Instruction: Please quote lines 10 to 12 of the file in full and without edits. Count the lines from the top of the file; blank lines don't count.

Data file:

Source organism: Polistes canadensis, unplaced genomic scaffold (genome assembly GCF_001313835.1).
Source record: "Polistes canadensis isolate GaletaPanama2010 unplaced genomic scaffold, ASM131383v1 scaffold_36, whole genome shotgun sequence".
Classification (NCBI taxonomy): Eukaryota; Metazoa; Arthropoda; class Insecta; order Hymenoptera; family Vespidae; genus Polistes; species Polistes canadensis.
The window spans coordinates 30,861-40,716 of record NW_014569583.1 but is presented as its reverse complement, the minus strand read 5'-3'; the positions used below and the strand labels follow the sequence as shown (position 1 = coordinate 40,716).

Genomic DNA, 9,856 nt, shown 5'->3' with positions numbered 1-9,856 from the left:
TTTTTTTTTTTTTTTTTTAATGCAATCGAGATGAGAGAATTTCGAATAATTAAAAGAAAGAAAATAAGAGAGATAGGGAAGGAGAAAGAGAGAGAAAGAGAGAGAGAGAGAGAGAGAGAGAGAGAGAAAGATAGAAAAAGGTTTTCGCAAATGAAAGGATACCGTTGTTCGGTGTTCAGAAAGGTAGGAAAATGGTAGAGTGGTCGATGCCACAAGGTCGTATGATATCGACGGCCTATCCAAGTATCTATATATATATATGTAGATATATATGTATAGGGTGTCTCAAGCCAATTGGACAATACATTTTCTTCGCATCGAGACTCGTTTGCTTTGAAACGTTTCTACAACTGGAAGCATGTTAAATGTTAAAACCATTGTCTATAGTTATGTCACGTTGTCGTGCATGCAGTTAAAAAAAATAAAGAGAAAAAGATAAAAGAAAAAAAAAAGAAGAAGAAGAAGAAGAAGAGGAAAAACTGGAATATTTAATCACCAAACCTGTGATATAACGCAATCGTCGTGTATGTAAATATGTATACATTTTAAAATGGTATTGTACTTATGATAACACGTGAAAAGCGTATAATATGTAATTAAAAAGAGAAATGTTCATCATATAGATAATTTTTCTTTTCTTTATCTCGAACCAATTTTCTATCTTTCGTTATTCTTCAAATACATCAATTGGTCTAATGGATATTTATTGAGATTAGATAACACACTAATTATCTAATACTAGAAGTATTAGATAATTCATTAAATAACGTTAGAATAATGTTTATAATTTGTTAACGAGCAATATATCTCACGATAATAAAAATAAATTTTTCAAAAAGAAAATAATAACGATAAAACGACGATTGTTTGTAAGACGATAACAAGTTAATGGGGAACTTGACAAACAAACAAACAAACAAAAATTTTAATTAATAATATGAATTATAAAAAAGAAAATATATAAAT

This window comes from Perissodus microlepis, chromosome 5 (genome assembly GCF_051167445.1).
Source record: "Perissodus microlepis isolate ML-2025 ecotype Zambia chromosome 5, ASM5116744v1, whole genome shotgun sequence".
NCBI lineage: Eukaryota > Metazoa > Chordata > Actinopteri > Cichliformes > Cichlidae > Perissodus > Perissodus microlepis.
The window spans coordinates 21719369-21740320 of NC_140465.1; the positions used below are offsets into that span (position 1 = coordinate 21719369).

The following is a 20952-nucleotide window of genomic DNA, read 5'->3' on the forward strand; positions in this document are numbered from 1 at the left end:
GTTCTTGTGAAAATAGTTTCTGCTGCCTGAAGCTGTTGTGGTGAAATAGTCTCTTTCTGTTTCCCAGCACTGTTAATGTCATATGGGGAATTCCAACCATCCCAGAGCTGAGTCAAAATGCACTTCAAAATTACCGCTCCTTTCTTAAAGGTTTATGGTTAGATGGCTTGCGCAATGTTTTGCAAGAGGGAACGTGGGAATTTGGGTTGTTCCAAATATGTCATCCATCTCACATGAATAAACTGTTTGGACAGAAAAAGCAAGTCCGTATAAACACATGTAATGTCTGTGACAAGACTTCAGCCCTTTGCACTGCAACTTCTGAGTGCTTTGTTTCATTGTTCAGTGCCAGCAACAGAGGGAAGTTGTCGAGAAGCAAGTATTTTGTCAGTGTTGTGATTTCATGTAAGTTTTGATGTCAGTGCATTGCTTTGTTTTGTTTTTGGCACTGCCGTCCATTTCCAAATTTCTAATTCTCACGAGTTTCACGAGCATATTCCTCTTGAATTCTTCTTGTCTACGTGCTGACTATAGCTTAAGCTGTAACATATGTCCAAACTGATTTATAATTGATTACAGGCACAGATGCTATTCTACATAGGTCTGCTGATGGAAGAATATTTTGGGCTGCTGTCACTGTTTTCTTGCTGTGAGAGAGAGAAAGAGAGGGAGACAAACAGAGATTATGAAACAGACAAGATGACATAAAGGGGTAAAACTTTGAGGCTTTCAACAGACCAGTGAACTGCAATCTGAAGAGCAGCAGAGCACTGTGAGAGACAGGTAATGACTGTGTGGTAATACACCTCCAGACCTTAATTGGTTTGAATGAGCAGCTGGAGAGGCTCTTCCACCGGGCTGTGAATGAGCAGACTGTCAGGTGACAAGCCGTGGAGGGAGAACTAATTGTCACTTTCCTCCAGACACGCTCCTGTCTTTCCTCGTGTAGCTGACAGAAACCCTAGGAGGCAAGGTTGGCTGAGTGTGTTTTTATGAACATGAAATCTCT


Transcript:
The window spans coordinates 21719369-21740320 of NC_140465.1; the positions used below are offsets into that span (position 1 = coordinate 21719369).

The following is a 20952-nucleotide window of genomic DNA, read 5'->3' on the forward strand; positions in this document are numbered from 1 at the left end:
GTTCTTGTGAAAATAGTTTCTGCTGCCTGAAGCTGTTGTGGTGAAATAGTCTCTTTCTGTTTCCCAGCACTGTTAATGTCATATGGGGAATTCCAACCATCCCAGAGCTGAGTCAAAATGCACTTCAAAATTACCGCTCCTTTCTTAAAGGTTTATGGTTAGATGGCTTGCGCAATGTTTTGCAAGAGGGAACGTGGGAATTTGGGTTGTTCCAAATATGTCATCCATCTCACATGAATAAACTGTTTGGACAGAAAAAGCAAGTCCGTATAAACACATGTAATGTCTGTGACAAGACTTCAGCCCTTTGCACTGCAACTTCTGAGTGCTTTGTTTCATTGTTCAGTGCCAGCAACAGAGGGAAGTTGTCGAGAAGCAAGTATTTTGTCAGTGTTGTGATTTCATGTAAGTTTTGATGTCAGTGCATTGCTTTGTTTTGTTTTTGGCACTGCCGTCCATTTCCAAATTTCTAATTCTCACGAGTTTCACGAGCATATTCCTCTTGAATTCTTCTTGTCTACGTGCTGACTATAGCTTAAGCTGTAACATATGTCCAAACTGATTTATAATTGATTACAGGCACAGATGCTATTCTACATAGGTCTGCTGATGGAAGAATATTTTGGGCTGCTGTCACTGTTTTCTTGCTGTGAGAGAGAGAAAGAGAGGGAGACAAACAGAGATTATGAAACAGACAAGATGACATAAAGGGGTAAAACTTTGAGGCTTTCAACAGACCAGTGAACTGCAATCTGAAGAGCAGCAGAGCACTGTGAGAGACAGGTAATGACTGTGTGGTAATACACCTCCAGACCTTAATTGGTTTGAATGAGCAGCTGGAGAGGCTCTTCCACCGGGCTGTGAATGAGCAGACTGTCAGGTGACAAGCCGTGGAGGGAGAACTAATTGTCACTTTCCTCCAGACACGCTCCTGTCTTTCCTCGTGTAGCTGACAGAAACCCTAGGAGGCAAGGTTGGCTGAGTGTGTTTTTATGAACATGAAATCTCT